As a succession of wonderful Bruichladdich uber-provenance single malt whiskies emerge, proudly bearing the name ‘Islay Barley‘, it is worthwhile considering just how unique, or otherwise,these extraordinary bottlings are.
We make much of the fact that we can see fields of malting barley growing for Bruichladdich from our distillery windows. Bruichladdich is all about connection, about people and places and relationships that really matter. With our Islay Barley series we wear our heart on our sleeve.
But is the intimate relationship of our core ingredient with the place it was grown a throwback to a halcyon age during which Islay’s distilleries were surrounded by fields of corn waving in the breeze? Is it reasonable to imagine the fruits of the barley harvest loaded into 19th century carts and taken to our malt barns by cheery locals with the help of a stoical horse?
What evidence is there that Islay’s farmers have ever grown malting barley, prior to the 21st century exertions of the those who are currently heroically supplying Bruichladdich?
The answer is not as clear cut as you might think. If we reach back into the eighteenth century there is no doubt that barley was being grown by Islay’s nascent distillers, all of whom were tiny, illegal operations producing ‘uisge beatha’ – which we strongly suspect bore little resemblance to modern whisky. Uisge beatha was a white spirit, probably flavoured with local herbs or fruit, possibly influenced by short term exposure to the wooden casks it was stored and transported in, but always intended to be drunk young.
There is evidence that the level of barley production for uisge beatha created real concern for the physical and spiritual welfare of the island in these early years, so yes, barley for malting was being grown on Islay. Misguided taxation policies had the dual effect of both driving more people to drinking uisge beatha instead of beer and also driving the distillers underground. Three things were to change this, the industrial revolution, the opening of the Crinan Canal – and the Excise Act of 1823.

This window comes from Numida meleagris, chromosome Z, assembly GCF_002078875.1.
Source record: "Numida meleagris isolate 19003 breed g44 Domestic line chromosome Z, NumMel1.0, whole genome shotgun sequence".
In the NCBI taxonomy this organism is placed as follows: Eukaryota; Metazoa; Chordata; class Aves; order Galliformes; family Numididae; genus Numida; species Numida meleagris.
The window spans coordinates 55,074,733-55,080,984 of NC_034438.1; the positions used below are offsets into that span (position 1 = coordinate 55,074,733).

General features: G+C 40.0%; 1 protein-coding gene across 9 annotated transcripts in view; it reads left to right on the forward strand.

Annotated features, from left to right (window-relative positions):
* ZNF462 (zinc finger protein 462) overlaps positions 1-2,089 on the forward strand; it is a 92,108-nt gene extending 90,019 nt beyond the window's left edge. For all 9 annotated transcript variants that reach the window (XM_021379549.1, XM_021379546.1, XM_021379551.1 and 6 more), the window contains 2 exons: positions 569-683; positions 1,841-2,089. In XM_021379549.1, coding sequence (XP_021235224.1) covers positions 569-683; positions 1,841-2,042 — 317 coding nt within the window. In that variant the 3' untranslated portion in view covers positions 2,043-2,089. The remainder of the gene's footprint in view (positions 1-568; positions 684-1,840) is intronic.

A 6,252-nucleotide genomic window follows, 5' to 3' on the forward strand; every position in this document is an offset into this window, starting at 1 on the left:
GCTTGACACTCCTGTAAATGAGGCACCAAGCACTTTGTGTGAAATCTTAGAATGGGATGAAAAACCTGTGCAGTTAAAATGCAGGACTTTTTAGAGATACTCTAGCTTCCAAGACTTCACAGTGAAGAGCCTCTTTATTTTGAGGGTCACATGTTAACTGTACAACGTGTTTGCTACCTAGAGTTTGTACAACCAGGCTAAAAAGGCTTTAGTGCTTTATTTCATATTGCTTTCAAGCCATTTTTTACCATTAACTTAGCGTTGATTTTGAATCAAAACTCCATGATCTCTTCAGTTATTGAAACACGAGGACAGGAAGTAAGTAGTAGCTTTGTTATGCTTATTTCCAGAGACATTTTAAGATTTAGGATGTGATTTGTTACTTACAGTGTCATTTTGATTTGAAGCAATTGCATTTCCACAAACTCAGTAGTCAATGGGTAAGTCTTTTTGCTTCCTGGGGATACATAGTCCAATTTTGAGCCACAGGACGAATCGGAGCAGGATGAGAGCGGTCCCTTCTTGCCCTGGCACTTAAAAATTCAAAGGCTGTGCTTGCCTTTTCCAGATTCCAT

We can safely forget the optimistic 18th century foundation dates embossed on many whisky distillery bottles to this day. They are essentially fantasies. The modern whisky business started in 1823. The building of Islay’s commercial distilleries, making the spirit that evolved into modern malt whisky, started shortly after that date. All were placed on the coast, all had their own piers (or sheltered sandy beaches onto which the flat bottomed boats could run) and all were supplied by sea, by puffers and sailing ships who imported barley from the mainland through the Crinan Canal, taking whisky out in casks.
They must have imported barley from the mainland because there is simply no way that enough suitable agricultural land existed on Islay to supply the quantities of barley that would now have been required by these newly industrialised commercial enterprises.
The illegal distillers disappeared very quickly after 1823. Their combined production would have been tiny compared with what was now pouring forth from Bowmore, Laphroaig, Ardbeg et al, and the farmers who supplied them would have quickly re-focused their energies onto livestock production, just as they had for thousands of years. Barley would continue to be grown, but as winter feed for cattle and horses.
When the new bespoke hi-tech distilleries of Bruichladdich and Bunnahabhain were built in 1881, they too were designed to import nearly all of their barley from the mainland. We say nearly all because there is evidence that every now and then a distillery manager and a factor or ambitious farmer would try and grow malting barley on Islay. The idea however was not to produce a unique Islay whisky from Islay barley, but simply to see if barley could be grown on Islay cheaply enough to compete with imports. We have evidence that this was done for both Bruichladdich and Bowmore at least, and probably for other distilleries too, but the resulting crop was always simply mixed with the imported grain. It was never treated separately, for its own sake.
The Islay barley growing trials were not a success because the wrong questions were bring asked. Their purpose was not to explore an Islay terroir, it was simply to drive down the price of their raw ingredient.
The first ever Islay single malt whisky, made from 100% Islay barley, was bottled in 2010 from spirit distilled at Bruichladdich from barley grown in 2004 by Raymond Stewart at Kentraw Farm on Richard Macaire’s Foreland Estate on the Rhinns.
We have been laying down spirit from the Islay harvest every year since. There is a lot of very exciting whisky in our warehouses.